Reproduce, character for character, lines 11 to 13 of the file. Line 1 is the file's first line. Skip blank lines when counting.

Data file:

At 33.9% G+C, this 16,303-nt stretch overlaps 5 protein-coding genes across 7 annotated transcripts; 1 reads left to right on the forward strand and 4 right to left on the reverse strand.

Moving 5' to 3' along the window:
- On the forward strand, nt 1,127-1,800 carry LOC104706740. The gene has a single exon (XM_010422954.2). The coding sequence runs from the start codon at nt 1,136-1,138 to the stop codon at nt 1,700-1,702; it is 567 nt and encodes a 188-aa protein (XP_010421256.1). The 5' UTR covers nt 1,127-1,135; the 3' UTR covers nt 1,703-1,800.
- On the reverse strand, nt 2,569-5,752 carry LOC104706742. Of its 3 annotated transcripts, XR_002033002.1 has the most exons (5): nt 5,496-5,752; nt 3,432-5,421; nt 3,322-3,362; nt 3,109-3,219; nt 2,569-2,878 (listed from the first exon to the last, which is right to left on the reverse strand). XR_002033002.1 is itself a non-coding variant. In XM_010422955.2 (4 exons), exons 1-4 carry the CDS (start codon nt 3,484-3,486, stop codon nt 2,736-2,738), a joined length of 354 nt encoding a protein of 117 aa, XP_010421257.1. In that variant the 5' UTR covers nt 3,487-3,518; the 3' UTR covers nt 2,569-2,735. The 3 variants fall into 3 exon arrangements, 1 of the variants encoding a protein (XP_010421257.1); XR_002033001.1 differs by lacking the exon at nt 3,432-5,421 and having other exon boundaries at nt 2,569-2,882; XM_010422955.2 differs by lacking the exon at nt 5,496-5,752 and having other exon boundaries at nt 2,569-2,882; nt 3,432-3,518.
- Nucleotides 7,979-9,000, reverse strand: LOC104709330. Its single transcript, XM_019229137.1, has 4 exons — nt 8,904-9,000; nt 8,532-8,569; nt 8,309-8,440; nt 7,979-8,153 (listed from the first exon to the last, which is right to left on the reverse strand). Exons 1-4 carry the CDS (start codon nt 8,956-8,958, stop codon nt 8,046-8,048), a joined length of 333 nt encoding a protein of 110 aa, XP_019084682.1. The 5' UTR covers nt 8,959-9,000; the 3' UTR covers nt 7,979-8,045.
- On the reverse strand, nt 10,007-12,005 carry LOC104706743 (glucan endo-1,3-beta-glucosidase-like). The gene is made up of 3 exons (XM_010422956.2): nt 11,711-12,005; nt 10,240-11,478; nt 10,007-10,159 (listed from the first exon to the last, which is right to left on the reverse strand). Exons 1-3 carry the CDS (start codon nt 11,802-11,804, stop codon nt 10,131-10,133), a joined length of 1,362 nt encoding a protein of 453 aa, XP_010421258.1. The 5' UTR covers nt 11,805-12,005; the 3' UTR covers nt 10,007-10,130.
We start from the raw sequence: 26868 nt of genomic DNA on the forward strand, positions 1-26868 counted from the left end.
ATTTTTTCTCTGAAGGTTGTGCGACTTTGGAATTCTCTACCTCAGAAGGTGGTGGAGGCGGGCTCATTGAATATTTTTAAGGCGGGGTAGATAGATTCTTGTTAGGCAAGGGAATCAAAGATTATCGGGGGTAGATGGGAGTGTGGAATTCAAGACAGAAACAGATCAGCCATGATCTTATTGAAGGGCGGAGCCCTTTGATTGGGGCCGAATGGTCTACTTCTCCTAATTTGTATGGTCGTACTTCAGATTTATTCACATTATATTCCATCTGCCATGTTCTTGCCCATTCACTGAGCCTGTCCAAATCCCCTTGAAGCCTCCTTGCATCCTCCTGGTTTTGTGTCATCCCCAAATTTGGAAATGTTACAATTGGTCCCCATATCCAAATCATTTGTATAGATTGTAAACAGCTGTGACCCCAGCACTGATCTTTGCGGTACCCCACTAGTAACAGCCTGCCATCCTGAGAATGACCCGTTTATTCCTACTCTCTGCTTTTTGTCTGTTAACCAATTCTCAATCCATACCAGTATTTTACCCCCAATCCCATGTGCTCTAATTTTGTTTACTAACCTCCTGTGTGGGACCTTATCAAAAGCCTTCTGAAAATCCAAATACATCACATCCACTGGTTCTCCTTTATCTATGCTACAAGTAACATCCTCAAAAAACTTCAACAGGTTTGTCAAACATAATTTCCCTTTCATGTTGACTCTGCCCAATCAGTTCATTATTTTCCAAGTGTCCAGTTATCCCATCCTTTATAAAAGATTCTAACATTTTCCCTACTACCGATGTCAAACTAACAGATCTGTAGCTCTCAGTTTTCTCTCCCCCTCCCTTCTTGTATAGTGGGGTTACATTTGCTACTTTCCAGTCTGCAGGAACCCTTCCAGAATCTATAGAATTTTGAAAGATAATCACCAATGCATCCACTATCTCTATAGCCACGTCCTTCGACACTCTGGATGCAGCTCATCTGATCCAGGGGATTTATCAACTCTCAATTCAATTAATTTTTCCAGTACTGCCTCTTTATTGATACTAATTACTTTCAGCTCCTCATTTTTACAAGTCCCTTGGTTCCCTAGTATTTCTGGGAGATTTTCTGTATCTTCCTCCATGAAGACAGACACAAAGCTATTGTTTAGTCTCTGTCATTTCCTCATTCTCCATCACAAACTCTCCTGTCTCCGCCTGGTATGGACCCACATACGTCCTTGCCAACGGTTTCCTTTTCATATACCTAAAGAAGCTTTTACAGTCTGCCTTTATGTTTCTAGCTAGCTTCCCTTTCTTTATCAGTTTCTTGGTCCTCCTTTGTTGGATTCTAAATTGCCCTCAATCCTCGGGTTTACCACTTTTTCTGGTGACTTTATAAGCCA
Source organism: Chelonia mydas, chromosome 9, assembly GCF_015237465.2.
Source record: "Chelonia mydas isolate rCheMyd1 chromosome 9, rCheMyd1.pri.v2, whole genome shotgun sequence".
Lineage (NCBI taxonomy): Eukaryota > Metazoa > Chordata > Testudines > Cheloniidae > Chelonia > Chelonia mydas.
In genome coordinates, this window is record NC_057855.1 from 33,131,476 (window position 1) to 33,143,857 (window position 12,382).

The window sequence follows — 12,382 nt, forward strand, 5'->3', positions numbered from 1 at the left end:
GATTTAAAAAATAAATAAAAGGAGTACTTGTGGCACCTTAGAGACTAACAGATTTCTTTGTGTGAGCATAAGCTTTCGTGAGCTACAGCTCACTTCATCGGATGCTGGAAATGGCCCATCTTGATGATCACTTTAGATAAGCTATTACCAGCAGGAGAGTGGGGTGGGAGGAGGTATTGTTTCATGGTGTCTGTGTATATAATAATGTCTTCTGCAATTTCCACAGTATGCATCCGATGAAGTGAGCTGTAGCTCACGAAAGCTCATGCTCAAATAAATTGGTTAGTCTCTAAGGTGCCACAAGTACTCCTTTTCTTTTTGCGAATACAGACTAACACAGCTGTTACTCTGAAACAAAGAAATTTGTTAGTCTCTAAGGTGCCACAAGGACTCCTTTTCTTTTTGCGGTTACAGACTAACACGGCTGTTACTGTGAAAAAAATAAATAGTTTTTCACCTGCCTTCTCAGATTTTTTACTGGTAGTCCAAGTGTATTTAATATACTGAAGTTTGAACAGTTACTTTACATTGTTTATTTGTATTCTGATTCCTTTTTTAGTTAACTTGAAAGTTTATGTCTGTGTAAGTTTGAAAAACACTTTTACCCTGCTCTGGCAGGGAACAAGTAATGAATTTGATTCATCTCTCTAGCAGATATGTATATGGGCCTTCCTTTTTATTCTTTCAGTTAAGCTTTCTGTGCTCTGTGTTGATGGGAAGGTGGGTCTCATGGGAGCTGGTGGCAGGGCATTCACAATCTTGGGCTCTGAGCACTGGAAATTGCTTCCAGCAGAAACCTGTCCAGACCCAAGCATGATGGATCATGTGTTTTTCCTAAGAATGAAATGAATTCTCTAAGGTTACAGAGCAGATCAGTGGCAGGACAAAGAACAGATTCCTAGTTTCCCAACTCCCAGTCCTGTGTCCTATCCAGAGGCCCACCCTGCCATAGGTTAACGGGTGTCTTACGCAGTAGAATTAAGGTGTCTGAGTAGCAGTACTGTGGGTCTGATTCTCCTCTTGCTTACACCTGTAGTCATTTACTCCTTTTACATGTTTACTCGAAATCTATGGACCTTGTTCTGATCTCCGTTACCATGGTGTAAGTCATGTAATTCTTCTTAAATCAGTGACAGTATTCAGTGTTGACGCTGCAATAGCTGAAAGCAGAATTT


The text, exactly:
Lineage (NCBI taxonomy): Eukaryota > Metazoa > Chordata > Testudines > Cheloniidae > Chelonia > Chelonia mydas.
In genome coordinates, this window is record NC_057855.1 from 33,131,476 (window position 1) to 33,143,857 (window position 12,382).

The window sequence follows — 12,382 nt, forward strand, 5'->3', positions numbered from 1 at the left end: